More homeowners giving up grassy lawns in favor of native plants

Trick question: What is the largest irrigated crop in the United States? Answer: Your yard, and all the rest of them. Lawns cover 40 million acres of the US, which is more than the 11 largest national parks combined and three times the acreage of corn crops. About 10% of Ohio is in lawn.

People dump billions of gallons of water on the ground daily to keep the turfgrass emerald-green. Can’t have “weeds” encroaching or unwanted insects attacking the grass, so over 100 million pounds of herbicides and pesticides drench lawns annually. These toxic chemicals make their way into waterways and cause various environmental and human health issues.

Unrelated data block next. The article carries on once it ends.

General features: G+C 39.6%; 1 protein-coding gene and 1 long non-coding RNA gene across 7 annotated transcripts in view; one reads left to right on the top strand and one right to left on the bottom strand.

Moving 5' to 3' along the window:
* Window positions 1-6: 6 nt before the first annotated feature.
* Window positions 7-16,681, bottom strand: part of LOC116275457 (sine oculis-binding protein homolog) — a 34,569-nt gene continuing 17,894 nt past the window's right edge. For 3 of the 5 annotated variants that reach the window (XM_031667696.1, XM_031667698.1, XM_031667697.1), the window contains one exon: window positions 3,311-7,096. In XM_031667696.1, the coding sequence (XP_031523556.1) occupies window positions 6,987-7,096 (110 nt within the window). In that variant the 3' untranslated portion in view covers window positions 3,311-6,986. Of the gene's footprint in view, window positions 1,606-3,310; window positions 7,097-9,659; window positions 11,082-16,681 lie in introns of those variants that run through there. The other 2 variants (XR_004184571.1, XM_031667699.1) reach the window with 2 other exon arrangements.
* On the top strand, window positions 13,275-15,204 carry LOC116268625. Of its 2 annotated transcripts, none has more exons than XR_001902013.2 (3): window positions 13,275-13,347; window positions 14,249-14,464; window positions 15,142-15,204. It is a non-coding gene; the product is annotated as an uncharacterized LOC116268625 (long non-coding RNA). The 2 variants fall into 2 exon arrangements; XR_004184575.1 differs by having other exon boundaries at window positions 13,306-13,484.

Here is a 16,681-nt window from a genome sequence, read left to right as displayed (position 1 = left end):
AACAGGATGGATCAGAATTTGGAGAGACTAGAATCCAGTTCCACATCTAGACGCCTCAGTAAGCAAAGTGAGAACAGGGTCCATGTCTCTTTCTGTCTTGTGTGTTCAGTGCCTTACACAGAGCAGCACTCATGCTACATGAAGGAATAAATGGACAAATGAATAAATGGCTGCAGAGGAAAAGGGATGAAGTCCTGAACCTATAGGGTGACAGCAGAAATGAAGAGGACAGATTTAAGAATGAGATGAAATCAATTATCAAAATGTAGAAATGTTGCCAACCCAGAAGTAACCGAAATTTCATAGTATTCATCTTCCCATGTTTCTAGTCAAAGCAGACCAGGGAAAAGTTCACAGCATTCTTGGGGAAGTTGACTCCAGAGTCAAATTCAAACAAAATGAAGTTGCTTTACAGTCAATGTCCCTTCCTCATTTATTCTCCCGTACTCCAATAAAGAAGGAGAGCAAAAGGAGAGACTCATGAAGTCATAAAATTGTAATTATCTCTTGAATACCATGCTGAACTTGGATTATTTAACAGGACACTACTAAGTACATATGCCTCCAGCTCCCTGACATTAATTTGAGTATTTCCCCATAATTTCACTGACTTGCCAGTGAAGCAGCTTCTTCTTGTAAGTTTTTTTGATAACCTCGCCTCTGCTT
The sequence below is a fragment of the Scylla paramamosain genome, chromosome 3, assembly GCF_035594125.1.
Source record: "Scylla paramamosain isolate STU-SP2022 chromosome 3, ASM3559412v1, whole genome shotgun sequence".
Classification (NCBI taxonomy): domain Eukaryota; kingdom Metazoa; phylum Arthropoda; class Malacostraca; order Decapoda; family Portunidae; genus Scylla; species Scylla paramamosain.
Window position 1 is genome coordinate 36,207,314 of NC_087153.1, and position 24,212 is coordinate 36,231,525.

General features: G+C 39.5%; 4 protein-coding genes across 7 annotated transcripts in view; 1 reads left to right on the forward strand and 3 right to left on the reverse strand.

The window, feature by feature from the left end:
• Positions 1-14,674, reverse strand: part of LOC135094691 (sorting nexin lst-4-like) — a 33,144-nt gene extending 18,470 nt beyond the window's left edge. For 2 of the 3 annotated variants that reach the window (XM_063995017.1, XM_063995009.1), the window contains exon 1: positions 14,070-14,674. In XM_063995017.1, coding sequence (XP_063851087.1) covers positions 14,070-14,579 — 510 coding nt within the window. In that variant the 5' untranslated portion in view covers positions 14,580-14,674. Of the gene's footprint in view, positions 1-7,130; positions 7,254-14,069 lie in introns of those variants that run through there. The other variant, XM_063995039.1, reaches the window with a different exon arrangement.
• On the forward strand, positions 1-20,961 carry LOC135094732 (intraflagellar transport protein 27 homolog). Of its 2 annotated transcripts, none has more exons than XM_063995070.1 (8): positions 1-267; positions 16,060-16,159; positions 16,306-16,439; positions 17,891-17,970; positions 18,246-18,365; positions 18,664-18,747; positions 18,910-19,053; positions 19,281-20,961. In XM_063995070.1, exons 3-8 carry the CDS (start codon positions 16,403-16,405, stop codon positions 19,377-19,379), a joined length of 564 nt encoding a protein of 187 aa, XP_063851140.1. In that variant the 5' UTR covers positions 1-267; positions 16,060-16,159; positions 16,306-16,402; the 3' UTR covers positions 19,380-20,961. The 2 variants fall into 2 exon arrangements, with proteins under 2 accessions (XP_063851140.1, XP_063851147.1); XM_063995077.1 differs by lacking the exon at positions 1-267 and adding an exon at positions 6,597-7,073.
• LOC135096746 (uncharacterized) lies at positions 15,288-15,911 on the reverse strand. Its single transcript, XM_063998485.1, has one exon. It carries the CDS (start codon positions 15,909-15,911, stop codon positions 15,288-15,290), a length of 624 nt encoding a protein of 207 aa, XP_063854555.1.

Jim McCormack

I won’t even go into the gas use and pollution generated by lawn mowers, and that noisy scourge of suburbia, the gas-powered leaf blower.

Lawn management is a multi-billion dollar industry, so there is plenty of seductive spin aimed at convincing people that a manicured lawn is good and healthy. Don’t want the Joneses to leave you behind! The truth is that all of this non-native grass and its attendant management has laid waste to native plants and wildlife.

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